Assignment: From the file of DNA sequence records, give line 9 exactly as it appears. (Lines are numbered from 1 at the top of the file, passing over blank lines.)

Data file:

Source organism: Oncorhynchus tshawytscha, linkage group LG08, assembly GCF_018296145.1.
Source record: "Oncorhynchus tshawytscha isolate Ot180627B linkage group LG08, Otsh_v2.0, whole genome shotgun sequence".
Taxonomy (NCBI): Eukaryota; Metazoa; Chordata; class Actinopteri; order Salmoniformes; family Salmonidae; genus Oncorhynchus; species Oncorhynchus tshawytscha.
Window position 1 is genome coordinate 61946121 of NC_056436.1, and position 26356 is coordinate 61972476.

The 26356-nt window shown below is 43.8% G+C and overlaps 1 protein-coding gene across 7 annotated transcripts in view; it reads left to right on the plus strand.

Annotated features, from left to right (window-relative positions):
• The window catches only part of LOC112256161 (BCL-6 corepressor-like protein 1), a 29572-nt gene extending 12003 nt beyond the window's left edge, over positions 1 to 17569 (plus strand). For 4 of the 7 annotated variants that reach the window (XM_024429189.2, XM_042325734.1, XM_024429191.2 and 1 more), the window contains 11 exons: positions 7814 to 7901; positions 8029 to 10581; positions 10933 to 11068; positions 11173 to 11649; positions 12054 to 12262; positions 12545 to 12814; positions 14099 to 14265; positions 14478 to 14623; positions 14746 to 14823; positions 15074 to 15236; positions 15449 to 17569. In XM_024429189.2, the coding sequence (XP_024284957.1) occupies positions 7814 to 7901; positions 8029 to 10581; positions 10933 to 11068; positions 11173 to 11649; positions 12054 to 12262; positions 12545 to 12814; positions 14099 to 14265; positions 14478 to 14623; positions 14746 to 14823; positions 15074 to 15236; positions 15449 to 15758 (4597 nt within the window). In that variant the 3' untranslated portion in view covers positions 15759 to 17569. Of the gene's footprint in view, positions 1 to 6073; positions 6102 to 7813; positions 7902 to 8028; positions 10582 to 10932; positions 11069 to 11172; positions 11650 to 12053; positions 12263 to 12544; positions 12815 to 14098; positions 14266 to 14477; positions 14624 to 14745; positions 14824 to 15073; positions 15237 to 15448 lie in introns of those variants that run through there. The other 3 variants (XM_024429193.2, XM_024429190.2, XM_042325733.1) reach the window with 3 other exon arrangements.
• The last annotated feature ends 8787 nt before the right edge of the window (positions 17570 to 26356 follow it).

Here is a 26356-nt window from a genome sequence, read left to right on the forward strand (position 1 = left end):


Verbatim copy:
Here is a 26356-nt window from a genome sequence, read left to right on the forward strand (position 1 = left end):